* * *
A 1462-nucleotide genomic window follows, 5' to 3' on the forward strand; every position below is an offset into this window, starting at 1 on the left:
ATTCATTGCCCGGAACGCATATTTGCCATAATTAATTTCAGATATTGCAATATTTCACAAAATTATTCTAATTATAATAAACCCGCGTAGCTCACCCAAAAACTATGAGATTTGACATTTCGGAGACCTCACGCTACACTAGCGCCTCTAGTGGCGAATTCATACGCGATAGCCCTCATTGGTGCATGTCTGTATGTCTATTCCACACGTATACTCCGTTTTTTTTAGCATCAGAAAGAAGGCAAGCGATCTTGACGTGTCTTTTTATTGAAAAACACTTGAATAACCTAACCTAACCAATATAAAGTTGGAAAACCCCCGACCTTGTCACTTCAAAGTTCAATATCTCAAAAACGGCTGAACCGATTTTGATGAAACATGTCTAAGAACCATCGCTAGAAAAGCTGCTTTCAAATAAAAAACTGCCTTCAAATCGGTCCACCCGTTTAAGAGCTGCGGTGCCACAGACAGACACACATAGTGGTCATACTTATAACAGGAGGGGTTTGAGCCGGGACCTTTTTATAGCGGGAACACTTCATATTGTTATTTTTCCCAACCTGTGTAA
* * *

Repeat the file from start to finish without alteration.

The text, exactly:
A 1462-nucleotide genomic window follows, 5' to 3' on the forward strand; every position below is an offset into this window, starting at 1 on the left:
ATTCATTGCCCGGAACGCATATTTGCCATAATTAATTTCAGATATTGCAATATTTCACAAAATTATTCTAATTATAATAAACCCGCGTAGCTCACCCAAAAACTATGAGATTTGACATTTCGGAGACCTCACGCTACACTAGCGCCTCTAGTGGCGAATTCATACGCGATAGCCCTCATTGGTGCATGTCTGTATGTCTATTCCACACGTATACTCCGTTTTTTTTAGCATCAGAAAGAAGGCAAGCGATCTTGACGTGTCTTTTTATTGAAAAACACTTGAATAACCTAACCTAACCAATATAAAGTTGGAAAACCCCCGACCTTGTCACTTCAAAGTTCAATATCTCAAAAACGGCTGAACCGATTTTGATGAAACATGTCTAAGAACCATCGCTAGAAAAGCTGCTTTCAAATAAAAAACTGCCTTCAAATCGGTCCACCCGTTTAAGAGCTGCGGTGCCACAGACAGACACACATAGTGGTCATACTTATAACAGGAGGGGTTTGAGCCGGGACCTTTTTATAGCGGGAACACTTCATATTGTTATTTTTCCCAACCTGTGTAA